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San Jose Sharks need more from scoring forwards to win Stanley Cup

Joe Pavelski: 41 G, 38 A, +23, 3 GW, 47 h, 68 bs, 57gv, 56 tk, 56.0 F%, 69.55 OQ, 53.3 DQ, 122.85 TQ (1.498 per game)
Joe Pavelski: 41 G, 38 A, +23, 3 GW, 47 h, 68 bs, 57gv, 56 tk, 56.0 F%, 69.55 OQ, 53.3 DQ, 122.85 TQ (1.498 per game)
Photo by Harry How/Getty Images

San Jose Sharks scoring forwards


The Pacific Division finals roll on without the San Jose Sharks Saturday, May 10. The Anaheim Ducks have a 2-1 deficit going into a road game with the last team to win the Stanley Cup after a full season, the Los Angeles Kings.

San Jose's scoring line forwards are as much to blame as any group for what is among the worst of the five all-time playoff collapses in major North American sports history. They led the greatest scoring imbalance (17-8, or 2.125 to one) to start the 2014 Stanley Cup playoffs among all teams to take a 3-0 series lead only to lose the next four, just ahead of the New York Yankees in the 2004 American League Championship Series (32-16, or two to one).

The seven Sharks to play primarily scoring-line roles in the 2013-14 NHL season combined for one assist and a minus-23 rating over the final three games of the first round of Stanley Cup playoffs. Even in the loss before it, the one goal (and one of three assists) came late and could not compensate for the minus-8 collective rating.

If checking-line players give up more goals than they score, it is understandable. They are called on to stop scoring chances not convert them, so the situations they skate in result in more negative marks. Conversely, scoring lines are on the ice in the best situations. Even though many of those will come on the power play and not help the rating, San Jose's top forwards also failed to deliver man-advantage scoring.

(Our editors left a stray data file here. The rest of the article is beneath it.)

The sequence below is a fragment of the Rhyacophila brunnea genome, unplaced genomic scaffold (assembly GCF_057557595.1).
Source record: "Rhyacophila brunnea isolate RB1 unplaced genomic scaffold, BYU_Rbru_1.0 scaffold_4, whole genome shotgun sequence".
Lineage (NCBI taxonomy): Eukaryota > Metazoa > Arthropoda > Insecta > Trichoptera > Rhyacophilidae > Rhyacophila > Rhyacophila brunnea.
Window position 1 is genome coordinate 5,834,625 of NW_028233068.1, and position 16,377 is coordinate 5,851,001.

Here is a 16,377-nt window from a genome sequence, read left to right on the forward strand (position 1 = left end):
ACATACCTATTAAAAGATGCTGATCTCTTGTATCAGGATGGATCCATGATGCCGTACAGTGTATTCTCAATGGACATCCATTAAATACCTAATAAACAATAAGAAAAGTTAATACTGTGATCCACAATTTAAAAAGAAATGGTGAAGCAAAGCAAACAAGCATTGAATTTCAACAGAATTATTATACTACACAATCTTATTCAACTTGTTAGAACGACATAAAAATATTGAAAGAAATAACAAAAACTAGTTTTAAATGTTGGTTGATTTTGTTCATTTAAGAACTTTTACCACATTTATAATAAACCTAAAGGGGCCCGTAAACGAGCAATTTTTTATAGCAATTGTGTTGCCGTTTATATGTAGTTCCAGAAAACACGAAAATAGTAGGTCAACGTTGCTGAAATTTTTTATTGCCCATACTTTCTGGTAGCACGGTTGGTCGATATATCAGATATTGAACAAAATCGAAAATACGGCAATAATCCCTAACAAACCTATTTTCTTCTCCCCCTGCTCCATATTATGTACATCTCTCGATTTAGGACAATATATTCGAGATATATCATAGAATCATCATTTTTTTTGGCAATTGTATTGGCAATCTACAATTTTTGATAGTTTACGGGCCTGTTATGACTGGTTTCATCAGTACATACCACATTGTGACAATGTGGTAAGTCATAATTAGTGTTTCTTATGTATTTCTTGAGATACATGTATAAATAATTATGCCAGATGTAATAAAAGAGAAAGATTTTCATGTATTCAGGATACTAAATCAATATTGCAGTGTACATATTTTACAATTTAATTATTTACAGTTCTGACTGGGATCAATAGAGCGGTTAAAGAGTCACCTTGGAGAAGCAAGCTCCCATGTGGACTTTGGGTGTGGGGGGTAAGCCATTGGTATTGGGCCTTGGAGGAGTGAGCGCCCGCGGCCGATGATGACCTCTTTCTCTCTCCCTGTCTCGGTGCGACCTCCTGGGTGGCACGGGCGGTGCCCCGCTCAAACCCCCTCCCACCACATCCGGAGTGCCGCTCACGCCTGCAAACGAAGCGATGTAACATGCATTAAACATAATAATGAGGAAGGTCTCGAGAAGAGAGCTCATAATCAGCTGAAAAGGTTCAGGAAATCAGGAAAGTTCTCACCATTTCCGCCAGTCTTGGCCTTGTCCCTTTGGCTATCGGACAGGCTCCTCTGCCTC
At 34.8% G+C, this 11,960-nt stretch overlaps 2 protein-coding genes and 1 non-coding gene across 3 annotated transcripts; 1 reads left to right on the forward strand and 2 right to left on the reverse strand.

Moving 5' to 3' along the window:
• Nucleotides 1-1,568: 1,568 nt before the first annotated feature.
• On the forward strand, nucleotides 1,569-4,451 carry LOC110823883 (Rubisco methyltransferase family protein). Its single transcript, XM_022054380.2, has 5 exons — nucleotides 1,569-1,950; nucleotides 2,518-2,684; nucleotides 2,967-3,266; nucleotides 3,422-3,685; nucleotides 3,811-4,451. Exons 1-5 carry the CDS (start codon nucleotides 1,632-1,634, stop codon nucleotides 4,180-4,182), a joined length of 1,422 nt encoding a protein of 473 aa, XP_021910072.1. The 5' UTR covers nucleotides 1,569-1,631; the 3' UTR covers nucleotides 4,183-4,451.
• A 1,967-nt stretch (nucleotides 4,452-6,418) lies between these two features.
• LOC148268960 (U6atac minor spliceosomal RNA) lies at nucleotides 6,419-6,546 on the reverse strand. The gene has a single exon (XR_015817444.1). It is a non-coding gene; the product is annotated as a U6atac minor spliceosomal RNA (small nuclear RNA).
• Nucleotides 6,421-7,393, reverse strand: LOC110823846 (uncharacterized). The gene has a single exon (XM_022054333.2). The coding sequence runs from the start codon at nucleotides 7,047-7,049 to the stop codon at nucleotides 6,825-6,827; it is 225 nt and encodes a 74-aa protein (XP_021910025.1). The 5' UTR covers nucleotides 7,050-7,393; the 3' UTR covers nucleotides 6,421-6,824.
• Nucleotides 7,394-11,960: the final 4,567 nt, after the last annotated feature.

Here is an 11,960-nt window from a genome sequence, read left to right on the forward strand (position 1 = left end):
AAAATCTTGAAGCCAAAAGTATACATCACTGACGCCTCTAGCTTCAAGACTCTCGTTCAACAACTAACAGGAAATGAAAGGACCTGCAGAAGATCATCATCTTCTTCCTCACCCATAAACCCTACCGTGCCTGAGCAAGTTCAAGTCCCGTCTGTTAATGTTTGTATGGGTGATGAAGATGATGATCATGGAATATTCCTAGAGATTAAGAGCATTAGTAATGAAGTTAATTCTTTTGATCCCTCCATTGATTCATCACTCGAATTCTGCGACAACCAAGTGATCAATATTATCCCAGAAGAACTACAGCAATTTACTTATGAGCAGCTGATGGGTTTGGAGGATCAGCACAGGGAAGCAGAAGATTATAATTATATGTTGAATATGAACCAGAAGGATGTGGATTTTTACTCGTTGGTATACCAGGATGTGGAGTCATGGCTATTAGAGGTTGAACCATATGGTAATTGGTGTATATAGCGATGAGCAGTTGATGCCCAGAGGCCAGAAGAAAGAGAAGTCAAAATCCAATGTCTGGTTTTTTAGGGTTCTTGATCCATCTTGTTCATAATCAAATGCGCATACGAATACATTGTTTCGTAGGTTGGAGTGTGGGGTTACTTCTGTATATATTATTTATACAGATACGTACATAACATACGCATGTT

During the 2013-14 NHL season, the seven Sharks on this list missed 80 games. That gives them two total games more than a full six player-seasons collectively.

Thus, an examination of all of them is nearly the perfect equivalent of grading the performance of the two scoring lines throughout the 2013-14 NHL season. Their 161 goals were over 67 percent of the team's total and their 229 assists were well over half San Jose's total. They combined to go plus-112, meaning that each player averaged one plus per 4.4 games.

When they were needed most, they disappeared. For the Sharks to ever truly contend for the Stanley Cup, that is unacceptable.

Logan Couture was without a point and minus-5 in the four losses. It makes one wonder why he was one of the eight "headlining candidates" for the cover of the EA Sports NHL 15 according to a report by CSN Bay Area Thursday afternoon, May 8.

San Jose's seven scoring forwards are listed in order of the highest to lowest total quotient (TQ), along with their goals (G), assists (A), plus-minus, game-winning goals (GW), hits (h), blocked shots (bs), giveaways (gv), takeaways (tk), faceoff percentage (F%) and their offensive (OQ) and defensive (DQ) grades based on those statistics for the 2013-14 NHL season...